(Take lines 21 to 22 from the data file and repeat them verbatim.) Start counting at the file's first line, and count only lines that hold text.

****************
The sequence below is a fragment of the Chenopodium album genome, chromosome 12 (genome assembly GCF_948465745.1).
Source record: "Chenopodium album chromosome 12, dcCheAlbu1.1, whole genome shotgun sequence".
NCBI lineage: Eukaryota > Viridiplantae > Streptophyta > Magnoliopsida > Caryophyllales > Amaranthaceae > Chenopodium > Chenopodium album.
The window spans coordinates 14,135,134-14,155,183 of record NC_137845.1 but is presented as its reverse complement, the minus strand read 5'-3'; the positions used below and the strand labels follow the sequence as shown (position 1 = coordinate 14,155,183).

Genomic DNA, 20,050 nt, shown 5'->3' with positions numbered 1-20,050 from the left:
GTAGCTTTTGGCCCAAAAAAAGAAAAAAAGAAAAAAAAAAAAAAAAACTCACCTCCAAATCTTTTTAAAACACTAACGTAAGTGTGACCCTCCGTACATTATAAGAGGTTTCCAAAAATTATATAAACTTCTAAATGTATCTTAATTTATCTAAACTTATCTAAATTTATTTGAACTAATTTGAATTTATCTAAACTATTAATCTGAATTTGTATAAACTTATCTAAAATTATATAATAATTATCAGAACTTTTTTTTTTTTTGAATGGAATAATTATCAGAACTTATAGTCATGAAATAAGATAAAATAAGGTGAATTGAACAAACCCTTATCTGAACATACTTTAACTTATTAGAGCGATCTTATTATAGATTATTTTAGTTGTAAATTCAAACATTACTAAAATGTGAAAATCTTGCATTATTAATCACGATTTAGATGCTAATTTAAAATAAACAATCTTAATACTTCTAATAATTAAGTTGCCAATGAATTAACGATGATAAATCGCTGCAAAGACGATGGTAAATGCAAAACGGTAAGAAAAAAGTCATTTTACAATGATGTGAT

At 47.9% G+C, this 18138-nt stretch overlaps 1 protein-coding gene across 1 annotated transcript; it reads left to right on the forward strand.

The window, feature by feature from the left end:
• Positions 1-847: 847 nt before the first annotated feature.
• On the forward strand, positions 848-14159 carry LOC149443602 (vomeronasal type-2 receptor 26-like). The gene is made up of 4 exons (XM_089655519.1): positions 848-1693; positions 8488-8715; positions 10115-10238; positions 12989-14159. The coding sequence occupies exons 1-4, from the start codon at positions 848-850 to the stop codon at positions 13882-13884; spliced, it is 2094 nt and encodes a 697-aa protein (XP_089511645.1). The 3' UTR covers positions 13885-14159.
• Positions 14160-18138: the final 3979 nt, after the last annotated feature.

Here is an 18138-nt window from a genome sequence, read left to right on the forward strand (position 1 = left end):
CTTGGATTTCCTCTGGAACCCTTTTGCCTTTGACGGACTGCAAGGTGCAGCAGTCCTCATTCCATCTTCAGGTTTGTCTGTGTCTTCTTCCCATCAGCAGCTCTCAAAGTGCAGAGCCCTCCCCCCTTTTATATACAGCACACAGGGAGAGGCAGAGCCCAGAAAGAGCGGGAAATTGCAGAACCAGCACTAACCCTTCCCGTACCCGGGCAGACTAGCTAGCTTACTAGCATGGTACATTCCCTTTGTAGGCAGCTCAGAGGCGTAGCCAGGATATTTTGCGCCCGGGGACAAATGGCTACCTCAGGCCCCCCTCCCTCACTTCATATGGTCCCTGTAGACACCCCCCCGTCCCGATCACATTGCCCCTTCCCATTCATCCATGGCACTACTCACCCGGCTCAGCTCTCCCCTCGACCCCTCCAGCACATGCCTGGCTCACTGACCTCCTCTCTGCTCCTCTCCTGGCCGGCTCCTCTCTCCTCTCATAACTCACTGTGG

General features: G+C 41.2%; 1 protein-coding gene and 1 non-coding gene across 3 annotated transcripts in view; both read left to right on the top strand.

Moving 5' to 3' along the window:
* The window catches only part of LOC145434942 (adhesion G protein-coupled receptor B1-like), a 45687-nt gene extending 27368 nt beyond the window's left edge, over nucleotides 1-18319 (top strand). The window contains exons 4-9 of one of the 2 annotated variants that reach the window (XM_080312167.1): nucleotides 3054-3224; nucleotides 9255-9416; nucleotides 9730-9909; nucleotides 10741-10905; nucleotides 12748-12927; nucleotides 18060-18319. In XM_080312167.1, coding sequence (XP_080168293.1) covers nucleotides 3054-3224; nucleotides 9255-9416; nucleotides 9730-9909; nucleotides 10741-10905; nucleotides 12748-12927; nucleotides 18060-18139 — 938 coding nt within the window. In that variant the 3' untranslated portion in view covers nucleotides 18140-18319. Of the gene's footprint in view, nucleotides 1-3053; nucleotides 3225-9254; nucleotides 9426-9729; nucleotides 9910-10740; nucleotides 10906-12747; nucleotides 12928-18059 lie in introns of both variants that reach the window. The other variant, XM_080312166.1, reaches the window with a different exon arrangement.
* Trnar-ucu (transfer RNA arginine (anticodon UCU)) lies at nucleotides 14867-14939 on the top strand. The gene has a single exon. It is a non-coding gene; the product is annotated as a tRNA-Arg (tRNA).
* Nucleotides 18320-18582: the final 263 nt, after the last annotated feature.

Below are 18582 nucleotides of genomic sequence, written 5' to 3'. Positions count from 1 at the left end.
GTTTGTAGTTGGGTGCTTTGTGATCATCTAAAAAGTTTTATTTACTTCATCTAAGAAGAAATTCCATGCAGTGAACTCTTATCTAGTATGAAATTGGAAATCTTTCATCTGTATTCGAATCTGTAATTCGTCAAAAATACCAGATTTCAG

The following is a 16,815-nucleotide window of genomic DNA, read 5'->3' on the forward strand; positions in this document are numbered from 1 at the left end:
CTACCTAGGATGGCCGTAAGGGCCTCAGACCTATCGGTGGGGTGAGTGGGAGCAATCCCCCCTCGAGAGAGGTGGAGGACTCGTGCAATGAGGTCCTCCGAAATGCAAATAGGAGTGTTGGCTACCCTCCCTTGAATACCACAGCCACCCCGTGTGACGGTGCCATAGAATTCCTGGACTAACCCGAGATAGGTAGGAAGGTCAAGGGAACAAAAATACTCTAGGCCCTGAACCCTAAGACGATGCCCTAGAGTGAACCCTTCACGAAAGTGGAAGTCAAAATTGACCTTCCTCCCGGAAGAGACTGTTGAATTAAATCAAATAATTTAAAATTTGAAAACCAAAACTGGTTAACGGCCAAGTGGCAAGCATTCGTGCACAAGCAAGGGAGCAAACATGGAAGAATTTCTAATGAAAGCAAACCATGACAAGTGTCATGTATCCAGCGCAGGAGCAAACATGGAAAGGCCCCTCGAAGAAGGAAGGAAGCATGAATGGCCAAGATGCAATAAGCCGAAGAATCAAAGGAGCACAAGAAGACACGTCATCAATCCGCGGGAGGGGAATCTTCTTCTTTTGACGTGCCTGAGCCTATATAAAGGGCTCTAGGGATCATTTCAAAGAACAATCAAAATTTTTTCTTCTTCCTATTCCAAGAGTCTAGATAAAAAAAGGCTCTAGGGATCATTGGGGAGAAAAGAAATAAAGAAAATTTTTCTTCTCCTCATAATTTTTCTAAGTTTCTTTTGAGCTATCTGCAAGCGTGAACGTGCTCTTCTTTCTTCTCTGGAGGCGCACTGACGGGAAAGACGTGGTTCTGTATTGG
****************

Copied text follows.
The following is a 16,815-nucleotide window of genomic DNA, read 5'->3' on the forward strand; positions in this document are numbered from 1 at the left end:
CTACCTAGGATGGCCGTAAGGGCCTCAGACCTATCGGTGGGGTGAGTGGGAGCAATCCCCCCTCGAGAGAGGTGGAGGACTCGTGCAATGAGGTCCTCCGAAATGCAAATAGGAGTGTTGGCTACCCTCCCTTGAATACCACAGCCACCCCGTGTGACGGTGCCATAGAATTCCTGGACTAACCCGAGATAGGTAGGAAGGTCAAGGGAACAAAAATACTCTAGGCCCTGAACCCTAAGACGATGCCCTAGAGTGAACCCTTCACGAAAGTGGAAGTCAAAATTGACCTTCCTCCCGGAAGAGACTGTTGAATTAAATCAAATAATTTAAAATTTGAAAACCAAAACTGGTTAACGGCCAAGTGGCAAGCATTCGTGCACAAGCAAGGGAGCAAACATGGAAGAATTTCTAATGAAAGCAAACCATGACAAGTGTCATGTATCCAGCGCAGGAGCAAACATGGAAAGGCCCCTCGAAGAAGGAAGGAAGCATGAATGGCCAAGATGCAATAAGCCGAAGAATCAAAGGAGCACAAGAAGACACGTCATCAATCCGCGGGAGGGGAATCTTCTTCTTTTGACGTGCCTGAGCCTATATAAAGGGCTCTAGGGATCATTTCAAAGAACAATCAAAATTTTTTCTTCTTCCTATTCCAAGAGTCTAGATAAAAAAAGGCTCTAGGGATCATTGGGGAGAAAAGAAATAAAGAAAATTTTTCTTCTCCTCATAATTTTTCTAAGTTTCTTTTGAGCTATCTGCAAGCGTGAACGTGCTCTTCTTTCTTCTCTGGAGGCGCACTGACGGGAAAGACGTGGTTCTGTATTGG